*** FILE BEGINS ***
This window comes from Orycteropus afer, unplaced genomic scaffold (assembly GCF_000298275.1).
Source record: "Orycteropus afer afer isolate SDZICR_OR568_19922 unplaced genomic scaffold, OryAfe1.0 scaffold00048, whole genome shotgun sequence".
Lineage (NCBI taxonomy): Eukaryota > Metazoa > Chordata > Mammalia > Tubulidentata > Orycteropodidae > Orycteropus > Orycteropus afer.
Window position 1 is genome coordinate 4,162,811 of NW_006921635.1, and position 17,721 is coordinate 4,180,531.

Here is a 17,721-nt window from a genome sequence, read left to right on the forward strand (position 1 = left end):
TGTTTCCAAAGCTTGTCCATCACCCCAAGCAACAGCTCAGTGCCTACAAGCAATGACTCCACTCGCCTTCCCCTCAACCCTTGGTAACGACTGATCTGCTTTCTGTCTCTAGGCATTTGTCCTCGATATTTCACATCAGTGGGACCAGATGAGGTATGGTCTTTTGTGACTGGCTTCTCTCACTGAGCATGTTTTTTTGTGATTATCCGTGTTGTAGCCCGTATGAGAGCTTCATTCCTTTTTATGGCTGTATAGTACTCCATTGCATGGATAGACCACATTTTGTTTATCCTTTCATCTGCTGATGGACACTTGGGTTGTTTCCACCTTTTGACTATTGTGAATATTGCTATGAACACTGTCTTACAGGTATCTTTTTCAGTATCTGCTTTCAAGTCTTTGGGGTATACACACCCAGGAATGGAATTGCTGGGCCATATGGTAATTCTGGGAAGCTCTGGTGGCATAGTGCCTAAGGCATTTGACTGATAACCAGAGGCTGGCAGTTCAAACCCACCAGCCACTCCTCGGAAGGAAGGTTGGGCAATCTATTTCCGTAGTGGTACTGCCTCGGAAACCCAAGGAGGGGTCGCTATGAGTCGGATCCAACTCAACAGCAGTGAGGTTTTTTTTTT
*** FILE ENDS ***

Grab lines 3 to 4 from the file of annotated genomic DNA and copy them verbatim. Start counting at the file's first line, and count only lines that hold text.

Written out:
Lineage (NCBI taxonomy): Eukaryota > Metazoa > Chordata > Mammalia > Tubulidentata > Orycteropodidae > Orycteropus > Orycteropus afer.
Window position 1 is genome coordinate 4,162,811 of NW_006921635.1, and position 17,721 is coordinate 4,180,531.